Wednesday, July 14, 2010

Bhutanese Refugees in Anchorage, Alaska with Recipe for Lamb's Quarters & Tomatoes with Eggs (Χόρτα και Ντομάτες με Αυγά)

Lush baskets of greens lined the table: crumpled dark Lacinato kale, sweet golden-stalked Swiss chard, deep maroon piles of earthy red orach. The sign read, “Fresh International Gardens.”

“Good morning! Where’s your farm?” The answer to my standard market question was a surprise: “Mountain View.”

Mountain View, a densely populated neighborhood within Anchorage’s urban core, is an unlikely spot for a market garden. “How much land do you have?” “8000 square feet.”

A commercially viable garden in Alaska on less than 1/5 of an acre? I looked again at the people staffing the booth. Of diverse ages and ethnicities, they didn’t fit the typical farm family image.

“Is Fresh International Gardens a farm? Or a group?” I hesitated. “Or what?”

The answer: “Or what.” Fresh International Gardens is part of the Refugee Farmers’ Market Program. This program helps refugees, newly arrived in Anchorage, adjust to uprooted lives in a new country. In addition to gardening, the program teaches entrepreneurial and life skills essential to succeeding in Alaska.

The thriving program grew from a seed planted by Julie Riley, longtime Anchorage Cooperative Extension Service Horticulture Agent. In 2004, Riley successfully helped Hmong refugees from Southeast Asia adapt their gardening skills to Alaska’s cold climate. This success inspired Catholic Social Services to work with Riley and others to create the Refugee Farmers’ Market Program. Using municipal land next to Mountain View’s McPhee Park, the program is now in its fourth year.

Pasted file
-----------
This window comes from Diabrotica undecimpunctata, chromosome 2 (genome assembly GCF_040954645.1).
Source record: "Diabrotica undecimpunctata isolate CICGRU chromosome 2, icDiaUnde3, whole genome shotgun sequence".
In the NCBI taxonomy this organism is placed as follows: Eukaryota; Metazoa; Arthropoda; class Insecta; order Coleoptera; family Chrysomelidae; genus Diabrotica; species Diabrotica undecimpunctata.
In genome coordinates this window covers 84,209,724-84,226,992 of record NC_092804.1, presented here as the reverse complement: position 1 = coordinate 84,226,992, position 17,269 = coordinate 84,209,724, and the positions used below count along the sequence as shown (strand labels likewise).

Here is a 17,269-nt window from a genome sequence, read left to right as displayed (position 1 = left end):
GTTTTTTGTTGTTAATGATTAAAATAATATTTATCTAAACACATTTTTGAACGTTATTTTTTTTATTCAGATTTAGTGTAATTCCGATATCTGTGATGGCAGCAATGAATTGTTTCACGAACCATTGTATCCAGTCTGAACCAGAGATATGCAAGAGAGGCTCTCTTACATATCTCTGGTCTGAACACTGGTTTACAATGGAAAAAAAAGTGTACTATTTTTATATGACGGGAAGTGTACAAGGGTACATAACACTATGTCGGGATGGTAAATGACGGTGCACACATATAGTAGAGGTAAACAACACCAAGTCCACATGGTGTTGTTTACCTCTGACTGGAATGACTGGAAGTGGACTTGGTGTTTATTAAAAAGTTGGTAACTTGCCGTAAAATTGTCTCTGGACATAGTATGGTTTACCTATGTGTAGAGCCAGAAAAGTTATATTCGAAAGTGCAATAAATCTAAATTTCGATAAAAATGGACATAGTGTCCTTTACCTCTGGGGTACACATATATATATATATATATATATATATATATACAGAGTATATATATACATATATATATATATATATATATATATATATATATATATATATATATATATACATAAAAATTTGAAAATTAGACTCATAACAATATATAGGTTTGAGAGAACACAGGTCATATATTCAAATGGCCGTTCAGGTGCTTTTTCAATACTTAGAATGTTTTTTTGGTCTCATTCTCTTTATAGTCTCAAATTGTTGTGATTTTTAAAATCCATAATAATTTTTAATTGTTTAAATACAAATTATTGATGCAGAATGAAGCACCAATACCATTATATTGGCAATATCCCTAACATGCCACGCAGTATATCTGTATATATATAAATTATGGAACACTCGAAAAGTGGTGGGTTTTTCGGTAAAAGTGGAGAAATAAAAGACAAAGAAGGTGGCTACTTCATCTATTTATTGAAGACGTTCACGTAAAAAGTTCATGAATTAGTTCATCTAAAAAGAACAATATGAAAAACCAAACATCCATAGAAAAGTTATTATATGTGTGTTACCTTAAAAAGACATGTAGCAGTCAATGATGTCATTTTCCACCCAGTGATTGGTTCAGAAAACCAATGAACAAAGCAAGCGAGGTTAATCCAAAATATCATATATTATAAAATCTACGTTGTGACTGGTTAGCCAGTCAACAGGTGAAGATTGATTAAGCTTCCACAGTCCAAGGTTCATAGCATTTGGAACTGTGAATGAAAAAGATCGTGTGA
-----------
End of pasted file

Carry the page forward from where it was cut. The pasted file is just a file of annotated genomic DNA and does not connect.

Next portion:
Most refugees working on the 2010 garden are originally from Bhutan. Over the last 10 months, a group of nearly 100 Bhutanese refugees began the challenging process of creating lives in Alaska after many difficult homeless, stateless years.

Bhutan is a land-locked country the size of Switzerland. It lies between China and India on the Himalayas’ eastern edge; Nepal is to the west. In the late 19th century, the Lhotsampa (meaning southerner in Bhutanese) began emigrating to Bhutan from Nepal, largely to work as laborers for the Bhutanese.